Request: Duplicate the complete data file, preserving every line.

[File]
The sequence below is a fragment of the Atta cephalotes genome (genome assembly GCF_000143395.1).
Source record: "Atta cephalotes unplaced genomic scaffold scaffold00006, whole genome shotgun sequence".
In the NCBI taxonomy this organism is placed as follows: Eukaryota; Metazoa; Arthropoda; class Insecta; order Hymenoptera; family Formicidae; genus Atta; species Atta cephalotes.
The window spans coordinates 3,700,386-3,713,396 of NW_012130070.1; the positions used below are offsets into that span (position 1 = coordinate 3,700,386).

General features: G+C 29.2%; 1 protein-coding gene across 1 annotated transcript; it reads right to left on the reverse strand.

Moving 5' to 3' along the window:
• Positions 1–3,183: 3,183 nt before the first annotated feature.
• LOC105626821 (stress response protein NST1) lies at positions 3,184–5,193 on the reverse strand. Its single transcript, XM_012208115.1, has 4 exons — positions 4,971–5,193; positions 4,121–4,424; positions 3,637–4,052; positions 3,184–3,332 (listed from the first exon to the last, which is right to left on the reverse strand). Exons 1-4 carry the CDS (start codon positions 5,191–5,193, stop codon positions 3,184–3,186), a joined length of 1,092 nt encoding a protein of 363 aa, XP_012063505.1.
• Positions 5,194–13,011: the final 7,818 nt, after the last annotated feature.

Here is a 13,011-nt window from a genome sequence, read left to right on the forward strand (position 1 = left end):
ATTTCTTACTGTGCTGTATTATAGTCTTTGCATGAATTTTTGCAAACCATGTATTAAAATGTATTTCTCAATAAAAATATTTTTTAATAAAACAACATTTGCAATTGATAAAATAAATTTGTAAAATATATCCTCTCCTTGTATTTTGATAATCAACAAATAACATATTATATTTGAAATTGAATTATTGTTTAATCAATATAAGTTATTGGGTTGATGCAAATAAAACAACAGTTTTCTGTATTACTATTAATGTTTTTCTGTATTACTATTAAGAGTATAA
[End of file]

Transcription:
The sequence below is a fragment of the Atta cephalotes genome (genome assembly GCF_000143395.1).
Source record: "Atta cephalotes unplaced genomic scaffold scaffold00006, whole genome shotgun sequence".
In the NCBI taxonomy this organism is placed as follows: Eukaryota; Metazoa; Arthropoda; class Insecta; order Hymenoptera; family Formicidae; genus Atta; species Atta cephalotes.
The window spans coordinates 3,700,386-3,713,396 of NW_012130070.1; the positions used below are offsets into that span (position 1 = coordinate 3,700,386).

General features: G+C 29.2%; 1 protein-coding gene across 1 annotated transcript; it reads right to left on the reverse strand.

Moving 5' to 3' along the window:
• Positions 1–3,183: 3,183 nt before the first annotated feature.
• LOC105626821 (stress response protein NST1) lies at positions 3,184–5,193 on the reverse strand. Its single transcript, XM_012208115.1, has 4 exons — positions 4,971–5,193; positions 4,121–4,424; positions 3,637–4,052; positions 3,184–3,332 (listed from the first exon to the last, which is right to left on the reverse strand). Exons 1-4 carry the CDS (start codon positions 5,191–5,193, stop codon positions 3,184–3,186), a joined length of 1,092 nt encoding a protein of 363 aa, XP_012063505.1.
• Positions 5,194–13,011: the final 7,818 nt, after the last annotated feature.

Here is a 13,011-nt window from a genome sequence, read left to right on the forward strand (position 1 = left end):
ATTTCTTACTGTGCTGTATTATAGTCTTTGCATGAATTTTTGCAAACCATGTATTAAAATGTATTTCTCAATAAAAATATTTTTTAATAAAACAACATTTGCAATTGATAAAATAAATTTGTAAAATATATCCTCTCCTTGTATTTTGATAATCAACAAATAACATATTATATTTGAAATTGAATTATTGTTTAATCAATATAAGTTATTGGGTTGATGCAAATAAAACAACAGTTTTCTGTATTACTATTAATGTTTTTCTGTATTACTATTAAGAGTATAA